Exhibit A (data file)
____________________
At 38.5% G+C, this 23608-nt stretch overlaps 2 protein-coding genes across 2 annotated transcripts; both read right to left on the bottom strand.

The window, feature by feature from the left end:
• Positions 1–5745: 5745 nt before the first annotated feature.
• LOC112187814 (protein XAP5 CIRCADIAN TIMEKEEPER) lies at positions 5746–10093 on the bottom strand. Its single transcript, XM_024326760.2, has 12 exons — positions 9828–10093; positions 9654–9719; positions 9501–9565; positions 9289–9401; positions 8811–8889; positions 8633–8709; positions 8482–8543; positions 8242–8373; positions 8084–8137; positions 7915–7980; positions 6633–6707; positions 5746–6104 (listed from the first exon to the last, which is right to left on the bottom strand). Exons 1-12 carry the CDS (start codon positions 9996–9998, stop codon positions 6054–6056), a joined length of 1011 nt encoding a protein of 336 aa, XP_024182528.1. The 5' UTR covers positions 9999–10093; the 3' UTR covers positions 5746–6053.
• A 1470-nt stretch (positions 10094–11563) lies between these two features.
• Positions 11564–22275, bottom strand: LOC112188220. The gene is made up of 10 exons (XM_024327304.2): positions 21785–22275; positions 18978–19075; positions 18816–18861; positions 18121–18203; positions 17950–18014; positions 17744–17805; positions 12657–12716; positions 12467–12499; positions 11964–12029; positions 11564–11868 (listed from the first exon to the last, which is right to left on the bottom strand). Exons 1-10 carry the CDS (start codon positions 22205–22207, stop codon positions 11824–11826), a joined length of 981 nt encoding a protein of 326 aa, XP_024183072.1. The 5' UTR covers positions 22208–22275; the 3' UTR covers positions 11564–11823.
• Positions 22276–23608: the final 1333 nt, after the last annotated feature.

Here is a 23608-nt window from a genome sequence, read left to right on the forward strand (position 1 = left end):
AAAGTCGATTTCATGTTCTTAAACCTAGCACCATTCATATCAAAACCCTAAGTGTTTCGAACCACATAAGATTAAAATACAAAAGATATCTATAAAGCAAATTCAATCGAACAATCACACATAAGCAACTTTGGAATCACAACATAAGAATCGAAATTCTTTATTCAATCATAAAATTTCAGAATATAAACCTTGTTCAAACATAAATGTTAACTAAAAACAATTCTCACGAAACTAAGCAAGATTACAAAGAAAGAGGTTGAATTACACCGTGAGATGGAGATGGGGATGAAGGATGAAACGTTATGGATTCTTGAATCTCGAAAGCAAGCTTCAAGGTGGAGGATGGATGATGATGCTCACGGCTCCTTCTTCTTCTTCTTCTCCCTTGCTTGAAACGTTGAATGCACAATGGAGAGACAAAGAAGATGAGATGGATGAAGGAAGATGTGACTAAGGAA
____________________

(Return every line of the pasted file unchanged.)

At 38.5% G+C, this 23608-nt stretch overlaps 2 protein-coding genes across 2 annotated transcripts; both read right to left on the bottom strand.

The window, feature by feature from the left end:
• Positions 1–5745: 5745 nt before the first annotated feature.
• LOC112187814 (protein XAP5 CIRCADIAN TIMEKEEPER) lies at positions 5746–10093 on the bottom strand. Its single transcript, XM_024326760.2, has 12 exons — positions 9828–10093; positions 9654–9719; positions 9501–9565; positions 9289–9401; positions 8811–8889; positions 8633–8709; positions 8482–8543; positions 8242–8373; positions 8084–8137; positions 7915–7980; positions 6633–6707; positions 5746–6104 (listed from the first exon to the last, which is right to left on the bottom strand). Exons 1-12 carry the CDS (start codon positions 9996–9998, stop codon positions 6054–6056), a joined length of 1011 nt encoding a protein of 336 aa, XP_024182528.1. The 5' UTR covers positions 9999–10093; the 3' UTR covers positions 5746–6053.
• A 1470-nt stretch (positions 10094–11563) lies between these two features.
• Positions 11564–22275, bottom strand: LOC112188220. The gene is made up of 10 exons (XM_024327304.2): positions 21785–22275; positions 18978–19075; positions 18816–18861; positions 18121–18203; positions 17950–18014; positions 17744–17805; positions 12657–12716; positions 12467–12499; positions 11964–12029; positions 11564–11868 (listed from the first exon to the last, which is right to left on the bottom strand). Exons 1-10 carry the CDS (start codon positions 22205–22207, stop codon positions 11824–11826), a joined length of 981 nt encoding a protein of 326 aa, XP_024183072.1. The 5' UTR covers positions 22208–22275; the 3' UTR covers positions 11564–11823.
• Positions 22276–23608: the final 1333 nt, after the last annotated feature.

Here is a 23608-nt window from a genome sequence, read left to right on the forward strand (position 1 = left end):
AAAGTCGATTTCATGTTCTTAAACCTAGCACCATTCATATCAAAACCCTAAGTGTTTCGAACCACATAAGATTAAAATACAAAAGATATCTATAAAGCAAATTCAATCGAACAATCACACATAAGCAACTTTGGAATCACAACATAAGAATCGAAATTCTTTATTCAATCATAAAATTTCAGAATATAAACCTTGTTCAAACATAAATGTTAACTAAAAACAATTCTCACGAAACTAAGCAAGATTACAAAGAAAGAGGTTGAATTACACCGTGAGATGGAGATGGGGATGAAGGATGAAACGTTATGGATTCTTGAATCTCGAAAGCAAGCTTCAAGGTGGAGGATGGATGATGATGCTCACGGCTCCTTCTTCTTCTTCTTCTCCCTTGCTTGAAACGTTGAATGCACAATGGAGAGACAAAGAAGATGAGATGGATGAAGGAAGATGTGACTAAGGAA